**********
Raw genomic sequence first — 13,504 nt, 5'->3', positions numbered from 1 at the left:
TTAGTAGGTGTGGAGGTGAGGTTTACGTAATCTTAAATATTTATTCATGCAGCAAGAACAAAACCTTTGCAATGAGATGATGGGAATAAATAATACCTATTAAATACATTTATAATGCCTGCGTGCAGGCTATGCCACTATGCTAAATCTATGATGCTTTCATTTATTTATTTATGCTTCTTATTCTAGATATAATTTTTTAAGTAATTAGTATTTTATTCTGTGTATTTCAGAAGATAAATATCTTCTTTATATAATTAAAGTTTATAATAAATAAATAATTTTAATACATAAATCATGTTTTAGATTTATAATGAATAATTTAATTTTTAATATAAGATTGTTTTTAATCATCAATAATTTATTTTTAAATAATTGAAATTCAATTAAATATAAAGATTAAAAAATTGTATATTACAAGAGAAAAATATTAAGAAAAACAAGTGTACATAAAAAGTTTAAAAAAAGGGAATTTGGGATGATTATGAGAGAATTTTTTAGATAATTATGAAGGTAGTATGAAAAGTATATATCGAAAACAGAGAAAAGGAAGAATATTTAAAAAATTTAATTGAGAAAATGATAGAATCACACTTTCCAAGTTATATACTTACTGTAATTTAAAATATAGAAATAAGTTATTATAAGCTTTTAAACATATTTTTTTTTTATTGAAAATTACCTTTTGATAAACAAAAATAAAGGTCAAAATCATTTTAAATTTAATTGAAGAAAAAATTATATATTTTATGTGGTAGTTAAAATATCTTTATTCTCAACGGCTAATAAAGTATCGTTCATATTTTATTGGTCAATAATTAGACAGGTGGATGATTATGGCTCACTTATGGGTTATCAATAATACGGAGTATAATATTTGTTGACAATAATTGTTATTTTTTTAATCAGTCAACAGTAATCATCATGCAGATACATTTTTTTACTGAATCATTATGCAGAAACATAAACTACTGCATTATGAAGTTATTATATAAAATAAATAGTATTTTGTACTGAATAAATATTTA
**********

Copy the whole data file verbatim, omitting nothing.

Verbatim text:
Raw genomic sequence first — 13,504 nt, 5'->3', positions numbered from 1 at the left:
TTAGTAGGTGTGGAGGTGAGGTTTACGTAATCTTAAATATTTATTCATGCAGCAAGAACAAAACCTTTGCAATGAGATGATGGGAATAAATAATACCTATTAAATACATTTATAATGCCTGCGTGCAGGCTATGCCACTATGCTAAATCTATGATGCTTTCATTTATTTATTTATGCTTCTTATTCTAGATATAATTTTTTAAGTAATTAGTATTTTATTCTGTGTATTTCAGAAGATAAATATCTTCTTTATATAATTAAAGTTTATAATAAATAAATAATTTTAATACATAAATCATGTTTTAGATTTATAATGAATAATTTAATTTTTAATATAAGATTGTTTTTAATCATCAATAATTTATTTTTAAATAATTGAAATTCAATTAAATATAAAGATTAAAAAATTGTATATTACAAGAGAAAAATATTAAGAAAAACAAGTGTACATAAAAAGTTTAAAAAAAGGGAATTTGGGATGATTATGAGAGAATTTTTTAGATAATTATGAAGGTAGTATGAAAAGTATATATCGAAAACAGAGAAAAGGAAGAATATTTAAAAAATTTAATTGAGAAAATGATAGAATCACACTTTCCAAGTTATATACTTACTGTAATTTAAAATATAGAAATAAGTTATTATAAGCTTTTAAACATATTTTTTTTTTATTGAAAATTACCTTTTGATAAACAAAAATAAAGGTCAAAATCATTTTAAATTTAATTGAAGAAAAAATTATATATTTTATGTGGTAGTTAAAATATCTTTATTCTCAACGGCTAATAAAGTATCGTTCATATTTTATTGGTCAATAATTAGACAGGTGGATGATTATGGCTCACTTATGGGTTATCAATAATACGGAGTATAATATTTGTTGACAATAATTGTTATTTTTTTAATCAGTCAACAGTAATCATCATGCAGATACATTTTTTTACTGAATCATTATGCAGAAACATAAACTACTGCATTATGAAGTTATTATATAAAATAAATAGTATTTTGTACTGAATAAATATTTA